I like to spend my evenings in a drift of biscuit crumbs under a soft covering of duvet reading about the frozen parts of the earth, so Sara Wheeler's latest book, The Magnetic North (Jonathan Cape, £20), proved irresistibly attractive. I loved her earlier book about the Antarctic, Terra Incognita, and this was an equally coddling hoosh of personal travelogue, historical anecdotage and speculative thinking - all the better because Wheeler began her series of Arctic travels, if not a climate change sceptic, then unconvinced about its anthropic cause, and ended up unable to deny the meltwater on the ground. I'm also a sucker for narrative history, and Miranda Carter's Three Emperors (Fig Tree, £25) sated that hunger with its portraits of the three monarchs who presided over the British, Russian and German empires as they caromed towards the charnel house of the First World War. Carter deftly interpolates history with psychobiography to provide a damning indictment of monarchy in all its forms.
It is easy to become paranoid in No 10, so it is nice to find out that Harold Wilson was not paranoid after all - they really were after him. Christopher Andrew's The Defence of the Realm: the Authorised History of MI5 (Allen Lane, £30) illustrates, through the story of the security service, the way the values of our society and our politics have changed over a hundred years. There is nothing like an English eccentric, and Oxford eccentrics are the best of the lot. Maurice Bowra: a Life (Oxford University Press, £25) is a wonderfully enjoyable account of one of the greatest by his pupil and friend Leslie Mitchell. Robert Service's Trotsky (Macmillan, £25) is a fascinating biography of the revolutionary who was driven out and finally murdered by Stalin. Trotsky argued that the Soviet Union would have been democratised and less reliant on arbitrary control if he had won the power struggle. If he had done so, and been right, we wouldn't have had to wait 50 years for Mikhail Gorbachev.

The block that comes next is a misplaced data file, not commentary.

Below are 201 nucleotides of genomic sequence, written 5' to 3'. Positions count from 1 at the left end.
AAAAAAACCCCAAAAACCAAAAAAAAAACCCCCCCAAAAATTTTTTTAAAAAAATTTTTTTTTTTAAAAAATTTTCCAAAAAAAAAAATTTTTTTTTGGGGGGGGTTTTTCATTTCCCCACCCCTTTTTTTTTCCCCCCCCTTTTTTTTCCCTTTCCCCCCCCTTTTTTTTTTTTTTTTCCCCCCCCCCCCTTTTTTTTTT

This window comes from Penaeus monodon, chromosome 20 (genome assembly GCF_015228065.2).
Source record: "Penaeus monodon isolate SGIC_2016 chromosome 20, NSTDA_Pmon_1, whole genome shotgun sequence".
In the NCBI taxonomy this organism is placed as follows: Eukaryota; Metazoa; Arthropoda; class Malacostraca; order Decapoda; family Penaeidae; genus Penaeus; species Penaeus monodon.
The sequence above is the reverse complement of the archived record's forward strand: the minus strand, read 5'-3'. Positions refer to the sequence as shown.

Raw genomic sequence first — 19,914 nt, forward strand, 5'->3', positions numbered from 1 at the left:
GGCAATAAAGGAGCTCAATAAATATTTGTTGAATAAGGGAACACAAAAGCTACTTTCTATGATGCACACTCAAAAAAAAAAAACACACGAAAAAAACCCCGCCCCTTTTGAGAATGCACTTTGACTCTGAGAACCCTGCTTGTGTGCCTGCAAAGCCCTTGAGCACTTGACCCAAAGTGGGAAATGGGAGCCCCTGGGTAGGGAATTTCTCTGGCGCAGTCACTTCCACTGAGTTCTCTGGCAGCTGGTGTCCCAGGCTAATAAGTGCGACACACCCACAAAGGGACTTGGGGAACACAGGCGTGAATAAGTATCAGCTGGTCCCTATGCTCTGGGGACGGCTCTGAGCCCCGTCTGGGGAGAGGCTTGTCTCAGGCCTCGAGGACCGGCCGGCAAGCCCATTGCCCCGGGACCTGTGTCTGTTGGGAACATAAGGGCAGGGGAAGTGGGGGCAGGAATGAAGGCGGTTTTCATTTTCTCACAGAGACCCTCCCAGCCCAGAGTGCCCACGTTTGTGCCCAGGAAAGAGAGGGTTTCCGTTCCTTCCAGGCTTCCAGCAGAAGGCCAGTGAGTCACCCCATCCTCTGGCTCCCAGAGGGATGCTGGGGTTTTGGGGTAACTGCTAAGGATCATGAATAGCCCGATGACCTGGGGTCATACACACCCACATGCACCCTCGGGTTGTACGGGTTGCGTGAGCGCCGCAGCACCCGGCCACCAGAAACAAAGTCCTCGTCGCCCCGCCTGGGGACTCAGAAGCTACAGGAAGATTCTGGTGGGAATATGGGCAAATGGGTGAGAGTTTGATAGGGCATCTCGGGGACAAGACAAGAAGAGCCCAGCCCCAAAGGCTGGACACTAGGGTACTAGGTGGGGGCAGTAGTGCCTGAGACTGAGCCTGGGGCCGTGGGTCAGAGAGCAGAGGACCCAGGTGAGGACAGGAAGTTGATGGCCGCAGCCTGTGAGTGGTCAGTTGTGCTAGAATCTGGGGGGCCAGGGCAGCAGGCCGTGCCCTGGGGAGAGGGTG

Heart-rending yet enthralling, Guernica (Picador, £7.99) by Dave Boling is the story of the ordinary residents of Guernica whose lives and community were destroyed in 1937 by Nazi bombing, with the full support of Franco's Fascists. Where Picasso's painting so vividly captured the hellfire of the town's destruction, this book fills in the humanity. The characters, the culture and the landscape are all lovingly described, in direct contrast to the cold and clinical destruction of 1,500 inhabitants of a town that was central to the Basque identity.
For pleasure, I recommend Robert Harris's novel set in ancient Rome, Lustrum (Hutchinson, £18.99). Harris has replaced John le Carré as the great middle-class read, providing stupendous plots, good characters and lightly applied erudition. Lustrum is better than its predecessor Imperium, because it is tinged with melancholy and failure. We see the great Cicero confounded and outwitted. The arc of a political career is beautifully drawn. Cicero's slave Tiro, who narrates the book, is loyal to the end but sees his master's faults. There is also a great female character in this book, in the form of Clodia, the femme fatale. Harris has claimed Rome just as Hilary Mantel now has a monopoly on the Tudors. It is thrilling that he has such reserves of historical material and that we know another book is on the way, maybe in time for next Christmas.